But let it be remembered, that any want of sincerity in the heart (1 Sam. 28:6; Ezek. 14:2-4)any allowance of self-dependence (Prov. 3:5, 6), will always close the avenues of this Divine light and counsel. We are often unconsciously "walking in the light of our own fire, and in the sparks that we have kindled" (Isa. 50:11). Perhaps we sought, as we conceived, the guidance of the Lord's counsel, and supposed that we were walking in it. But, in the act of seeking, and as the preparation for seeking, did we subject our motives and inclinations to a strict, cautious, self-suspecting scrutiny? Was the heart schooled to the discipline of the cross? Was "every thought brought into captivity to the obedience of Christ?" (2 Cor. 10:5). Or was not our heart possessed with the object, before counsel was sought at the mouth of God? (Jer. 42) Oh! how careful should we be to walk warily in those uncertain marks of heavenly counsel, that fall in with the bias of our own inclination! How many false steps in the record of past experience may be traced to the counsel of our own hearts, sought and followed to the neglect and counsel of God (Josh. 9:14; Isa. 30:1-3); while no circumstance of perplexity can befall us in the spirit of humility, simplicity, and sanctity, when the counsel of the Lord will fail!
An undue dependence upon human counsel (Isa. 2:22), whether of the living or the dead greatly hinders the full influence of the counsel of the word. However valuable such counsel may be, and however closely it may agree with the word, we must not forget, that it is not the wordthat it is fallible, and therefore must never be resorted to in the first place, or followed with that full reliance, which we are warranted to place on the revelation of God. On the other hand, what is it to have God's word as our "Counselor"? Is it not to have himself"the only wise God"? When our Bibles, in seasons of difficulty, are searched in a humble, prayerful, teachable spirit, we are as much depending upon the Lord himself for counsel, as if we were listening to an immediate revelation from heaven. We want not a new revelation, or a sensible voice from above, for every fresh emergency. It is enough, that our Father has given us this blessed "word as a light to our feet, and a lamp to our path" (Verse 105; Comp. Prov. 6:23).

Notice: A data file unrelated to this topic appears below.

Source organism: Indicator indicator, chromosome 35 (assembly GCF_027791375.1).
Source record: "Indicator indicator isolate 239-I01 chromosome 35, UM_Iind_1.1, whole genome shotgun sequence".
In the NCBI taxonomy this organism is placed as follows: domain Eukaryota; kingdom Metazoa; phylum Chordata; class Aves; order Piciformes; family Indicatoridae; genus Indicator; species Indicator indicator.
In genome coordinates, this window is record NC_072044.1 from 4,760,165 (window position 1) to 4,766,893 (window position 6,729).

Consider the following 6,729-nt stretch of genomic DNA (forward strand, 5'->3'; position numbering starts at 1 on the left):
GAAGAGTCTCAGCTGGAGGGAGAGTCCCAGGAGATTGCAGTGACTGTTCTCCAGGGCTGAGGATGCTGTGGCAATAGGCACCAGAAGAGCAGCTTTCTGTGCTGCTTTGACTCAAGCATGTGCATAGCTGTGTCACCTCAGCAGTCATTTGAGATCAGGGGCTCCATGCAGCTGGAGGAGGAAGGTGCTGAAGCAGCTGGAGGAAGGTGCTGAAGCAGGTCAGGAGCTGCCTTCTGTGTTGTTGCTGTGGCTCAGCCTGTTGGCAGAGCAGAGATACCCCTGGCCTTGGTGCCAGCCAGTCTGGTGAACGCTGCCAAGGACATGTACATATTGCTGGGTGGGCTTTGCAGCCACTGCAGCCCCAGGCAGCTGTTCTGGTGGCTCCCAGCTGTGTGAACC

Let me then inquireWhat is the counsel of God, that speaks directly to myself? If I am an unawakened sinner, it warns me to turn from sin (Prov. 1:24-31; Ezek. 33:11); it invites me to the Savior (Isa. 55:1; John 7:37); it directs me to wait upon God (Hos. 12:6). If I am a professor, slumbering in the form of godliness, it shows me my real condition (Rev. 3:17); it instructs me in the all-sufficiency of Christ (Rev. 3:18), and cautions me of the danger of hypocrisy (Luke 12:1). If through grace I am made a child of God, still do I need my Father's counsel to recover me from perpetual backsliding (Jer. 3:12, 13), to excite me to increased watchfulness (1 Thess. 5:6; Rev. 3:2), and to strengthen my confidence in the fullness of his grace (Isa. 26:4), and the faithfulness of his love (Heb. 12:5, 6). Ever shall I have reason for the grateful acknowledgment"I will bless the Lord, who hath given me counsel" (Psa. 16:7). And every step of my way would I advance, glorifying my God and Father by confiding in his counsel unto the end: "Thou shalt guide me with thy counsel, and afterwards receive me to glory" (Psa 73:24).
Taken from Psalm 119 An Exposition